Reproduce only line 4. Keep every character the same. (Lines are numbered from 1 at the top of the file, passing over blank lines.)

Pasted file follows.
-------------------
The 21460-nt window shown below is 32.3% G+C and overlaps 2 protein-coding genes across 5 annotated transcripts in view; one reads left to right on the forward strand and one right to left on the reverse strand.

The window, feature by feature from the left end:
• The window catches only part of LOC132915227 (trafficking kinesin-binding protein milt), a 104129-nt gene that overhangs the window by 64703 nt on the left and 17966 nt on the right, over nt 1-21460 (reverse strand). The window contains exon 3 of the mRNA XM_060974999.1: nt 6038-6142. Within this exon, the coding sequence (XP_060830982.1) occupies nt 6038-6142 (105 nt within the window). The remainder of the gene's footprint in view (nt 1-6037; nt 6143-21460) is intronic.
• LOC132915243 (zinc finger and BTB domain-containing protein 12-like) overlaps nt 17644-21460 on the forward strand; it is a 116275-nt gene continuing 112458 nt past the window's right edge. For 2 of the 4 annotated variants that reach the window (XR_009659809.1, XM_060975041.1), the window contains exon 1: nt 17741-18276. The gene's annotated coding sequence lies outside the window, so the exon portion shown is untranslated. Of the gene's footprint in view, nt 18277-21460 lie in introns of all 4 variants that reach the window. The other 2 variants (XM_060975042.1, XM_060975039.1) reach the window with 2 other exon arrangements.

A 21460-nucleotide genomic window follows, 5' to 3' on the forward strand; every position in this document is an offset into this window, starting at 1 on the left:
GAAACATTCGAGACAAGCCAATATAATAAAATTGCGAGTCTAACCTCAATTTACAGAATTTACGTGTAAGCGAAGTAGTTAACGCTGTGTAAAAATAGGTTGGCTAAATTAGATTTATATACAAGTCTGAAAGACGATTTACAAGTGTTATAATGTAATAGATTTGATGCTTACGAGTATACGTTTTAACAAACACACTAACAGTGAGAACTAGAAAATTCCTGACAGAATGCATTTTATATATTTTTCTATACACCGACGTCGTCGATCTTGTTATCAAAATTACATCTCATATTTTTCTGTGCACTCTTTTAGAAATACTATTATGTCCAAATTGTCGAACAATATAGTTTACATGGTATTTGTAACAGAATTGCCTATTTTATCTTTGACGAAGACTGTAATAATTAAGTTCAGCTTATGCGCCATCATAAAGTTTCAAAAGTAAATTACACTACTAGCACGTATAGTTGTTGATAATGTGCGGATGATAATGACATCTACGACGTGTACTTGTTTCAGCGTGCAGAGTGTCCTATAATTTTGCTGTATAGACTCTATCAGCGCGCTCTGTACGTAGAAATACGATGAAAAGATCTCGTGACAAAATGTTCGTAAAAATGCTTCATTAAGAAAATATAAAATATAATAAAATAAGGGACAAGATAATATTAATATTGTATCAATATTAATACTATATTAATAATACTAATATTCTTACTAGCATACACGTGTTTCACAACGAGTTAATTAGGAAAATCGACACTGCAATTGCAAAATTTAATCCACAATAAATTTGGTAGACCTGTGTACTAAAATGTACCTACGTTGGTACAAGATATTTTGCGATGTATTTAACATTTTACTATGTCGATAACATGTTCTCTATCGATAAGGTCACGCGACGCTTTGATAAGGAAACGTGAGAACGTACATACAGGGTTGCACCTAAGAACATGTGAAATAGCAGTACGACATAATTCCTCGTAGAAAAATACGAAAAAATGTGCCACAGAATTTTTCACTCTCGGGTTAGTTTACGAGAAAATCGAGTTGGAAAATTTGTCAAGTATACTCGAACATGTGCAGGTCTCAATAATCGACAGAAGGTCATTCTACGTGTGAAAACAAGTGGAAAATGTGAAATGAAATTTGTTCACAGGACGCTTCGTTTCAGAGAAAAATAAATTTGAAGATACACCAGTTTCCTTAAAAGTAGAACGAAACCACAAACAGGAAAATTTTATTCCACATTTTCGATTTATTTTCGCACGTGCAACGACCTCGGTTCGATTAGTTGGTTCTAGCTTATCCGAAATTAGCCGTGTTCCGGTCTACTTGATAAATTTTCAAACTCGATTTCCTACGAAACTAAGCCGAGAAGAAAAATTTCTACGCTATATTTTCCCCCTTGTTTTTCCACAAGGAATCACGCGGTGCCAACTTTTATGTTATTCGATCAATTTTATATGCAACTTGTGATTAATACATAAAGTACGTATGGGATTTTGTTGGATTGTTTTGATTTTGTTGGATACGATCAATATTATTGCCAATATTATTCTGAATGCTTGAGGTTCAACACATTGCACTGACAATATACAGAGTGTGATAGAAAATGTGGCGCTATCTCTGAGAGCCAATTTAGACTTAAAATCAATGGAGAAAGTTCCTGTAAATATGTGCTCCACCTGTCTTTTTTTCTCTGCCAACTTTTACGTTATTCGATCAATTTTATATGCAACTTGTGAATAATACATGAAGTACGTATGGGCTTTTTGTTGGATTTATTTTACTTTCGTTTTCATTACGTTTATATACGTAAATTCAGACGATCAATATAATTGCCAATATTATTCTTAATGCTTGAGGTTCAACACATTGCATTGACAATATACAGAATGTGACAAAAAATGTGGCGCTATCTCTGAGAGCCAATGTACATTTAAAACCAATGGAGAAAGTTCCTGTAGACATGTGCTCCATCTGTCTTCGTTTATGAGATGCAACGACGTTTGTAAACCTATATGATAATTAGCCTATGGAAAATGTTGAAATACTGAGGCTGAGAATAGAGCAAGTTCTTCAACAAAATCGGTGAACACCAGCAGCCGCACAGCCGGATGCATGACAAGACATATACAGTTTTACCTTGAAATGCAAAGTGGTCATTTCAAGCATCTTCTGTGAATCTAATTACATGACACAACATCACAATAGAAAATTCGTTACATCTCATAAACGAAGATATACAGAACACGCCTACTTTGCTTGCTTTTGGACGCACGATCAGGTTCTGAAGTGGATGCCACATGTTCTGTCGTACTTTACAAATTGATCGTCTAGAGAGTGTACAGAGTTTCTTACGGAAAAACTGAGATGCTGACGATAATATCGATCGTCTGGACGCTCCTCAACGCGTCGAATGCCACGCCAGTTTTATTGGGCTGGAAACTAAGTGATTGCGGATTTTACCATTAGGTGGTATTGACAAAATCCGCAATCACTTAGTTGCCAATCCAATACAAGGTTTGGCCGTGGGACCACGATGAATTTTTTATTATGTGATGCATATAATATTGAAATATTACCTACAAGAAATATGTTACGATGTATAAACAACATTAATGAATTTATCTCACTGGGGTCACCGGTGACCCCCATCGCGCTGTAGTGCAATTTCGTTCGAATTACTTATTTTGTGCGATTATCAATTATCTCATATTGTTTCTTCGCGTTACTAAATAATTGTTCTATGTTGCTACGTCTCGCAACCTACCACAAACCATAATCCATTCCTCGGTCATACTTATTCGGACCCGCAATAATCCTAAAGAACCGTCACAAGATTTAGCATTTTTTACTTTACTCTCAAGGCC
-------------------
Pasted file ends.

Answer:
• LOC132915243 (zinc finger and BTB domain-containing protein 12-like) overlaps nt 17644-21460 on the forward strand; it is a 116275-nt gene continuing 112458 nt past the window's right edge. For 2 of the 4 annotated variants that reach the window (XR_009659809.1, XM_060975041.1), the window contains exon 1: nt 17741-18276. The gene's annotated coding sequence lies outside the window, so the exon portion shown is untranslated. Of the gene's footprint in view, nt 18277-21460 lie in introns of all 4 variants that reach the window. The other 2 variants (XM_060975042.1, XM_060975039.1) reach the window with 2 other exon arrangements.